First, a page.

Dyslexia in adults and Career Opportunities

Dr. Gilda Palti
Dyslexia is generally perceived as an educational problem, affecting the individual’s ability to learn to read, write and spell. It is mainly viewed as a childhood disorder. However, dyslexia continues throughout life, and dyslexic individuals continue to experience problems in living, learning and working. There are also a large number of undiagnosed adult dyslexics who face problems of life adjustment without knowing that they are bright enough to achieve. It is common for dyslexic adults to be faced with emotional and social difficulties, which make success harder to achieve. 
As a direct consequence of cognitive inefficiencies a dyslexic individual will have more difficulty acquiring certain skills than a non-dyslexic individual of similar intelligence. Most notably, dyslexic individuals take longer to develop literacy skills and expend more time and energy in the process, than non-dyslexic individuals. They have difficulties with remembering facts, figures, sequences of instructions, messages and names. Many dyslexic individuals lack organisational skills. Because of poor concept of time, they are frequently late for meetings and appointments. They can also have trouble following and keeping track of what is said in a conversation, lecture or interview (primary symptoms).
In addition to the above primary symptoms and as a consequence, dyslexic individuals may develop some secondary symptoms, such as low self-esteem, lack of confidence, negativity and poor motivation. These problems can, in turn, lead to isolation, stress disorders and depression, and affect the dyslexic individual’s life in general and working opportunities in particular. 
To enable a dyslexic adult achieve his potential, it is first necessary to administer a full psychological and occupational assessment. Formal diagnosis of dyslexia involves psychological testing, careful observation and clinical judgement. It should be carried out by a psychologist specialised in this area because it requires the interpretation of tests that are available only to qualified psychologists, as well as the exercise of judgements that require psychological understanding and knowledge.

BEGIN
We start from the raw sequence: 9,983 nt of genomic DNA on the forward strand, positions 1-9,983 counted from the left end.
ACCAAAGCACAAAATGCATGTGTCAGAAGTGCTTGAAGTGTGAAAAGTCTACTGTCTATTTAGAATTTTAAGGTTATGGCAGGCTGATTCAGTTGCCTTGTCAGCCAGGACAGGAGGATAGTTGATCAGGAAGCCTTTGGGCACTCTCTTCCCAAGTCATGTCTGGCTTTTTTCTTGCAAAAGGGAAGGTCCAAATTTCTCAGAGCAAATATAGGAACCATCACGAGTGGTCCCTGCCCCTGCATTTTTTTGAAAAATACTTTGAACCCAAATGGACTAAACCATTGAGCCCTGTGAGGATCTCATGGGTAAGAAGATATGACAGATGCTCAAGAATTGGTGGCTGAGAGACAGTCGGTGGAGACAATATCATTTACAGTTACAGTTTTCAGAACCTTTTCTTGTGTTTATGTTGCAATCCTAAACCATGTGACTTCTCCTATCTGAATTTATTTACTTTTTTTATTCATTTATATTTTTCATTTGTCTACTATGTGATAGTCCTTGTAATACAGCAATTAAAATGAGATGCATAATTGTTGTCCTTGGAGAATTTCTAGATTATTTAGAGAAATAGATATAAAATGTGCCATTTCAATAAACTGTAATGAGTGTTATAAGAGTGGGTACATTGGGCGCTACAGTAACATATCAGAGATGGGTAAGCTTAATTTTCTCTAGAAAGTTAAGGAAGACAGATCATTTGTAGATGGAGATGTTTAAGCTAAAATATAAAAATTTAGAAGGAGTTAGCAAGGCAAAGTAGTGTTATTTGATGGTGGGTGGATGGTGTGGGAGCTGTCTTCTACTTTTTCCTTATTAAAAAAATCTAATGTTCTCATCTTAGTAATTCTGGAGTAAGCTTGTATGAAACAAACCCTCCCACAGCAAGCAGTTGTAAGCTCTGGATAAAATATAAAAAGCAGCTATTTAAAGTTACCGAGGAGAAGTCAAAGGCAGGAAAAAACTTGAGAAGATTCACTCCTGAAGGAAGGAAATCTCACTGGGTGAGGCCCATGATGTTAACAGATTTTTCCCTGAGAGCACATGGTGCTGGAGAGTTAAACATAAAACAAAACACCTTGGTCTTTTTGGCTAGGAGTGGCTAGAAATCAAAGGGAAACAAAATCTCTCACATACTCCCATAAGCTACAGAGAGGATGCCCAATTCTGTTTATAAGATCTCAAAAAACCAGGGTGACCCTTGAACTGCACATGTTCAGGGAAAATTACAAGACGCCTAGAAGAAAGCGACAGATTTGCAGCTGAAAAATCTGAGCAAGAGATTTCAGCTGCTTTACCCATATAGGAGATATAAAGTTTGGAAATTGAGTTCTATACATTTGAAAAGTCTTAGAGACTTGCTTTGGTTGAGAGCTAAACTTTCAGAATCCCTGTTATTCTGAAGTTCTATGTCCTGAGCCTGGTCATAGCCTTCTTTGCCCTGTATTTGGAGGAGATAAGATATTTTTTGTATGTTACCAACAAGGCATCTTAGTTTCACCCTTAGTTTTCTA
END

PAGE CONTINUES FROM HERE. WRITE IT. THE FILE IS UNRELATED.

The issues that are involved in the occupational counselling of dyslexic people include some that are specifically related to dyslexia, and others which are applicable to career counselling generally. Many dyslexic individuals may have decided to avoid certain areas of work, or focused on certain occupations, as a result of their dyslexia. Often such decisions are based on assumptions that are not well founded in fact. Thus, in carrying out occupational counselling of dyslexic individuals, it is important to take into account expressed preferences for certain types of jobs, knowledge of their interests, skills, abilities and experience. Efficient use of this information can result in a successful match between job and the individual’s knowledge, skills and abilities which might otherwise have been missed.
Essentially, dyslexic individuals should pursue occupations and careers for which they are appropriately equipped in terms of their abilities, aptitudes and interests. Helping dyslexic individuals to identify their abilities and to understand their inefficiencies is an important aspect of vocational guidance work, particularly when dealing with those who have reached a transition point in their life. 
It is important to make dyslexic individuals aware of the difficulties that might arise as a consequence of their condition and to provide advice on how they could overcome them. Further, it is important to make them aware of the possibility of their dyslexia adding to normal occupational stress and fatigue. 
An efficient career guidance to dyslexic adults may involve the application of Yost and Corbishley’s (1987) decision-making model and the use of the information obtained from the formal assessment of the individual’s cognitive profile. Thus the following steps may serve as a guideline:
  • Initial assessment: Cognitive, Educational and Occupational.
  • Self-understanding: How the individual’s dyslexia affects his career opportunities
  • Making sense of obtained data: Finding strengths and weaknesses.
  • Generating Alternatives: Using the reference to the jobs identified in occupational tests.
  • Making a choice.
  • Making plans
  • Implementing plans: Organising an action plan. 
In addition to the above, for successful adaptation, coping strategies should be taught and developed. These skills could best be developed in individual or small group sessions.
The purpose of this intervention model is to help the dyslexic adult make the best career choice, while making efficient use of all the information obtained from the occupational and psychological assessments. 
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